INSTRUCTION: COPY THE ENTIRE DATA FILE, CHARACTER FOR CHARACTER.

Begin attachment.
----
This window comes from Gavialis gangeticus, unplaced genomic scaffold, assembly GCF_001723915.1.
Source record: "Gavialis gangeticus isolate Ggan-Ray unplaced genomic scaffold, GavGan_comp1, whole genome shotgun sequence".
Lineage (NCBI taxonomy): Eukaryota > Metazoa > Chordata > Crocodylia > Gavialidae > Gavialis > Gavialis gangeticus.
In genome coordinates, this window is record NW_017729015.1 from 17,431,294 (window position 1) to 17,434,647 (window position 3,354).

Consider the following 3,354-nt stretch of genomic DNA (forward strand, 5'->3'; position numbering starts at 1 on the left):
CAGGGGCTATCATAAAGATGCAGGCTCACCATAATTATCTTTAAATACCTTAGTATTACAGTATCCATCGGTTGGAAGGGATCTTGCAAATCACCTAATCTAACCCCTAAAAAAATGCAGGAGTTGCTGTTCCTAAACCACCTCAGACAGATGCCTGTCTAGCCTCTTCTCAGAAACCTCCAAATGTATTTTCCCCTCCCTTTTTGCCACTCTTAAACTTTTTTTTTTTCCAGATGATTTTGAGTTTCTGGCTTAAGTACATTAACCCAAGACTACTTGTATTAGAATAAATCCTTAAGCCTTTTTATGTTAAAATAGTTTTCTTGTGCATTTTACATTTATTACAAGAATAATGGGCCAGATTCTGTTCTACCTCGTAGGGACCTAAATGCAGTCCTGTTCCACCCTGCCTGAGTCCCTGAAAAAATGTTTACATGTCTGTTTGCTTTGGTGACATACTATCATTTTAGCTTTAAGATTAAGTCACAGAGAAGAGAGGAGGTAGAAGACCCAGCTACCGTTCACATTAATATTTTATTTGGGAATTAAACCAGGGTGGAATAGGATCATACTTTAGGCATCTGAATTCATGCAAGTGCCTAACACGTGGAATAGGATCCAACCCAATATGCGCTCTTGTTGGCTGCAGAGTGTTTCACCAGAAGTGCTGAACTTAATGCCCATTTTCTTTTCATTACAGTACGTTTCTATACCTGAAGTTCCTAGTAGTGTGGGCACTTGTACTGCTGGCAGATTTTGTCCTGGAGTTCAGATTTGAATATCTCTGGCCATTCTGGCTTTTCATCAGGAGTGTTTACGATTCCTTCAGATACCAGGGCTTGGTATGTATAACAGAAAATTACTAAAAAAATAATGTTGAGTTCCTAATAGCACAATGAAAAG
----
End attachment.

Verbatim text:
This window comes from Gavialis gangeticus, unplaced genomic scaffold, assembly GCF_001723915.1.
Source record: "Gavialis gangeticus isolate Ggan-Ray unplaced genomic scaffold, GavGan_comp1, whole genome shotgun sequence".
Lineage (NCBI taxonomy): Eukaryota > Metazoa > Chordata > Crocodylia > Gavialidae > Gavialis > Gavialis gangeticus.
In genome coordinates, this window is record NW_017729015.1 from 17,431,294 (window position 1) to 17,434,647 (window position 3,354).

Consider the following 3,354-nt stretch of genomic DNA (forward strand, 5'->3'; position numbering starts at 1 on the left):
CAGGGGCTATCATAAAGATGCAGGCTCACCATAATTATCTTTAAATACCTTAGTATTACAGTATCCATCGGTTGGAAGGGATCTTGCAAATCACCTAATCTAACCCCTAAAAAAATGCAGGAGTTGCTGTTCCTAAACCACCTCAGACAGATGCCTGTCTAGCCTCTTCTCAGAAACCTCCAAATGTATTTTCCCCTCCCTTTTTGCCACTCTTAAACTTTTTTTTTTTCCAGATGATTTTGAGTTTCTGGCTTAAGTACATTAACCCAAGACTACTTGTATTAGAATAAATCCTTAAGCCTTTTTATGTTAAAATAGTTTTCTTGTGCATTTTACATTTATTACAAGAATAATGGGCCAGATTCTGTTCTACCTCGTAGGGACCTAAATGCAGTCCTGTTCCACCCTGCCTGAGTCCCTGAAAAAATGTTTACATGTCTGTTTGCTTTGGTGACATACTATCATTTTAGCTTTAAGATTAAGTCACAGAGAAGAGAGGAGGTAGAAGACCCAGCTACCGTTCACATTAATATTTTATTTGGGAATTAAACCAGGGTGGAATAGGATCATACTTTAGGCATCTGAATTCATGCAAGTGCCTAACACGTGGAATAGGATCCAACCCAATATGCGCTCTTGTTGGCTGCAGAGTGTTTCACCAGAAGTGCTGAACTTAATGCCCATTTTCTTTTCATTACAGTACGTTTCTATACCTGAAGTTCCTAGTAGTGTGGGCACTTGTACTGCTGGCAGATTTTGTCCTGGAGTTCAGATTTGAATATCTCTGGCCATTCTGGCTTTTCATCAGGAGTGTTTACGATTCCTTCAGATACCAGGGCTTGGTATGTATAACAGAAAATTACTAAAAAAATAATGTTGAGTTCCTAATAGCACAATGAAAAG